The mitral valve regulates blood flow on the left side of the heart. When you have mitral valve stenosis, the mitral valve doesn't open as wide as it should. The valve becomes stiff or scarred, or the valve flaps become partly joined together. This forces your heart to work harder to pump blood through the valve, which can weaken the heart and cause other problems.
It may take many years for symptoms to develop. An early symptom is shortness of breath when you're active.
Your doctor will check your heart regularly. Your doctor will recommend a heart-healthy lifestyle. You may take medicine to help treat or prevent other problems that can happen, such as atrial fibrillation and stroke. If you have symptoms or severe stenosis, you may have a procedure to stretch the valve open or surgery to repair or replace the valve.
Follow-up care is a key part of your treatment and safety. Be sure to make and go to all appointments, and call your doctor if you are having problems. It's also a good idea to know your test results and keep a list of the medicines you take.
How can you care for yourself at home?
- Be safe with medicines. Take your medicines exactly as prescribed. Call your doctor if you think you are having a problem with your medicine. You will get more details on the specific medicines your doctor prescribes.
- Call your doctor if you have new symptoms or your symptoms get worse.
- Eat heart-healthy foods. These include vegetables, fruits, nuts, beans, lean meat, fish, and whole grains. Limit sodium, sugar, and alcohol.
- Be active. Ask your doctor what type and level of exercise is safe for you.
- Do not smoke. Smoking increases your risk of heart attack and stroke. If you need help quitting, talk to your doctor about stop-smoking programs and medicines. These can increase your chances of quitting for good.
- Stay at a healthy weight. Lose weight if you need to.
- Manage other health problems. If you think you may have a problem with alcohol or drug use, talk to your doctor.
- Avoid infections such as COVID-19, colds, and the flu. Get the flu vaccine every year. Get a pneumococcal vaccine. If you have had one before, ask your doctor whether you need another dose. Stay up to date on your COVID-19 vaccines.
- Take care of your teeth and gums. Get regular dental checkups. Good dental health is important because bacteria can spread from infected teeth and gums to the heart valves.
When should you call for help?
Call 911 anytime you think you may need emergency care. For example, call if:
- You have symptoms of a heart attack. These may include:
- Chest pain or pressure, or a strange feeling in the chest.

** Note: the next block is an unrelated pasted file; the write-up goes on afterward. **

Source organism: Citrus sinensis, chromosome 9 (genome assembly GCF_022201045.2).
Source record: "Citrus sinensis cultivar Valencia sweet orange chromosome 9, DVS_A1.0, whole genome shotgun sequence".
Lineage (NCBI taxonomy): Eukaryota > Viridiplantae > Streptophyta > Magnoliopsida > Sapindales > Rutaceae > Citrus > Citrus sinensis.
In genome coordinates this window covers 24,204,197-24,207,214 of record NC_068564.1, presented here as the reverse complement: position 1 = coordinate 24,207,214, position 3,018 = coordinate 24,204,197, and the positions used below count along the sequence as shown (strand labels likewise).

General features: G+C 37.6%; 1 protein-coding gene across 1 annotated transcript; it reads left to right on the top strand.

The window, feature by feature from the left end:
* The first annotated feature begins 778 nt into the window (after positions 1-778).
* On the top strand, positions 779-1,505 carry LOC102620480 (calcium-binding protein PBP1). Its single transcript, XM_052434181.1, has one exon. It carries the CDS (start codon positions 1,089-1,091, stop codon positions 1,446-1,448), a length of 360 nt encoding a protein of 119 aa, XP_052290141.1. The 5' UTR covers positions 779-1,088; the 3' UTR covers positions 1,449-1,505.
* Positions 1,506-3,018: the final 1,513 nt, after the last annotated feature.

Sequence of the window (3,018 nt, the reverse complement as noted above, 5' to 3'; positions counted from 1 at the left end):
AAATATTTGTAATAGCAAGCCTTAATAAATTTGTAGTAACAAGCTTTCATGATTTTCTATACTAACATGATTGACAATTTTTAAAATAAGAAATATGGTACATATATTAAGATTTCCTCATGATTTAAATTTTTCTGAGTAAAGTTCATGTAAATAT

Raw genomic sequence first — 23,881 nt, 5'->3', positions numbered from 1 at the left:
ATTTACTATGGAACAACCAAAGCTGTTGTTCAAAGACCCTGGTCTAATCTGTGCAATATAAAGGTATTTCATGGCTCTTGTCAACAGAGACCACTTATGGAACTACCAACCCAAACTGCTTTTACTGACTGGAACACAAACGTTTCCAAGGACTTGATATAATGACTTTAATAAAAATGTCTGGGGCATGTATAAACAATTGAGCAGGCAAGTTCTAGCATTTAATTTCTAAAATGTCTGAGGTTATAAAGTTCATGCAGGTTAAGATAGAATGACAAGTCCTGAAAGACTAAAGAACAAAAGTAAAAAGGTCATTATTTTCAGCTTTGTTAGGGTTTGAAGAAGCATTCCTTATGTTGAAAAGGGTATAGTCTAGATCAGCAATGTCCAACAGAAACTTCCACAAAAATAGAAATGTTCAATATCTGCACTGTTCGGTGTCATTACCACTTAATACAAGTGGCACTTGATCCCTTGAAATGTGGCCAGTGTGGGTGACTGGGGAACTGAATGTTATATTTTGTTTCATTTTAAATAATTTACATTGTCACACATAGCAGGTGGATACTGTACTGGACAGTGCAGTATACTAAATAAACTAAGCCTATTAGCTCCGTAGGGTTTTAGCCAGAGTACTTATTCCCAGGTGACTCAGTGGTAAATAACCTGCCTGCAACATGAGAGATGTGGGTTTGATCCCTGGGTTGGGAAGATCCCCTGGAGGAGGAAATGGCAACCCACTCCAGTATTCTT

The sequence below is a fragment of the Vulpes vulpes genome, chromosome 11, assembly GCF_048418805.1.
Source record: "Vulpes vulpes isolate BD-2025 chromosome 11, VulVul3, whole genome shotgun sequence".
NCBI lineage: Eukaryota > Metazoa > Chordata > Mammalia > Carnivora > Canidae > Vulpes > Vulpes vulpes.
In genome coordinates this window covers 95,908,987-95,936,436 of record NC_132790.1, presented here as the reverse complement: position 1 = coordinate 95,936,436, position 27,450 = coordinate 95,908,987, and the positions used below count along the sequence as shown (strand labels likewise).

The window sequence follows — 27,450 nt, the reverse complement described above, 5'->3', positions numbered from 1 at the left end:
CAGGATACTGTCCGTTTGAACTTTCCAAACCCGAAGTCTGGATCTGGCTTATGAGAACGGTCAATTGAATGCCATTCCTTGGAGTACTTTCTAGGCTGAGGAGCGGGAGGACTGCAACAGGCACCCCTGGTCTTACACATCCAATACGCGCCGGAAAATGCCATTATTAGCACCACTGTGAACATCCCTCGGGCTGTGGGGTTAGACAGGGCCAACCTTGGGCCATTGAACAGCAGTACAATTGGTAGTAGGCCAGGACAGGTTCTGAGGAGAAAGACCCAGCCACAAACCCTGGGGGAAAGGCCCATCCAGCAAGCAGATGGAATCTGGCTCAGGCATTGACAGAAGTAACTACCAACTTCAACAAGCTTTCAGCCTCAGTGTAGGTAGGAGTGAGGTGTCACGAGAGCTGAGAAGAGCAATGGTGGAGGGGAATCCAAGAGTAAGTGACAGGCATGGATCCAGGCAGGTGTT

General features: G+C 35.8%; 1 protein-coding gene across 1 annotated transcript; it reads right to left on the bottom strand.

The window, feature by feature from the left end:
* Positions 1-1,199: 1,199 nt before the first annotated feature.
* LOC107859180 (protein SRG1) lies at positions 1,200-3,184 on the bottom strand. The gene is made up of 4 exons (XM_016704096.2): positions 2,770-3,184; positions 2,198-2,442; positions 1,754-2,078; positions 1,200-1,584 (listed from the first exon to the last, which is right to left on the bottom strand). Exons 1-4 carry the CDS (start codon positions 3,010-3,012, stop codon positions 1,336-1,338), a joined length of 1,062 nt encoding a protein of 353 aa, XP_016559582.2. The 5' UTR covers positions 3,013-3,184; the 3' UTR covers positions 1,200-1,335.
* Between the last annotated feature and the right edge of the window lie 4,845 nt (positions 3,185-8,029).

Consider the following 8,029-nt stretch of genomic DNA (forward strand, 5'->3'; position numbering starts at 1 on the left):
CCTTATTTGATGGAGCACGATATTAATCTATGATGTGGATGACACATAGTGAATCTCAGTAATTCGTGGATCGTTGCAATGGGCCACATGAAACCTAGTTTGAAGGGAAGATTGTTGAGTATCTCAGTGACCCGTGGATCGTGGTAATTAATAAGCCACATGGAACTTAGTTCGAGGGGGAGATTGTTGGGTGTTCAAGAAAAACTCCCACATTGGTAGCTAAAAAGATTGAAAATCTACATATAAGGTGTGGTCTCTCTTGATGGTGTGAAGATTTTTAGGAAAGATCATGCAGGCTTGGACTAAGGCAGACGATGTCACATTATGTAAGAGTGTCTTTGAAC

- Shortness of breath.
- Nausea or vomiting.
- Pain, pressure, or a strange feeling in the back, neck, jaw, or upper belly or in one or both shoulders or arms.
- Dizziness or lightheadedness.
- A fast or irregular pulse.
- You have been diagnosed with angina, and you have angina symptoms that do not go away with rest or are not getting better within 5 minutes after you take a dose of nitroglycerin.
- You have symptoms of a stroke. These may include:
- Sudden numbness, tingling, weakness, or loss of movement in your face, arm, or leg, especially on only one side of your body.
- Sudden vision changes.
- Sudden trouble speaking.
- Sudden confusion or trouble understanding simple statements.
- Sudden problems with walking or balance.
- A sudden, severe headache that is different from past headaches.
- You have severe shortness of breath.
- You cough up pink, foamy mucus.
- You passed out (lost consciousness).
Call your doctor now or seek immediate medical care if:
- You have new symptoms or your symptoms get worse.
- You have new or increased shortness of breath.
- You feel very tired.
- You feel a fluttering, racing, or pounding feeling in your chest.
- You are dizzy or lightheaded, or you feel like you may faint.
- You have a fever.
- You have sudden weight gain, such as more than 2 to 3 pounds in a day or 5 pounds in a week. (Your doctor may suggest a different range of weight gain.)
- You have new or increased swelling in your legs, ankles, or feet.
Watch closely for changes in your health, and be sure to contact your doctor if you have any problems.
Where can you learn more?
Go to https://www.healthwise.net/patientEd
Enter Q766 in the search box to learn more about "Mitral Valve Stenosis: Care Instructions".
Current as of: September 7, 2022
Author: Healthwise Staff
Medical Review:E. Gregory Thompson MD - Internal Medicine & Martin J. Gabica MD - Family Medicine & Michael P. Pignone MD, MPH, FACP - Internal Medicine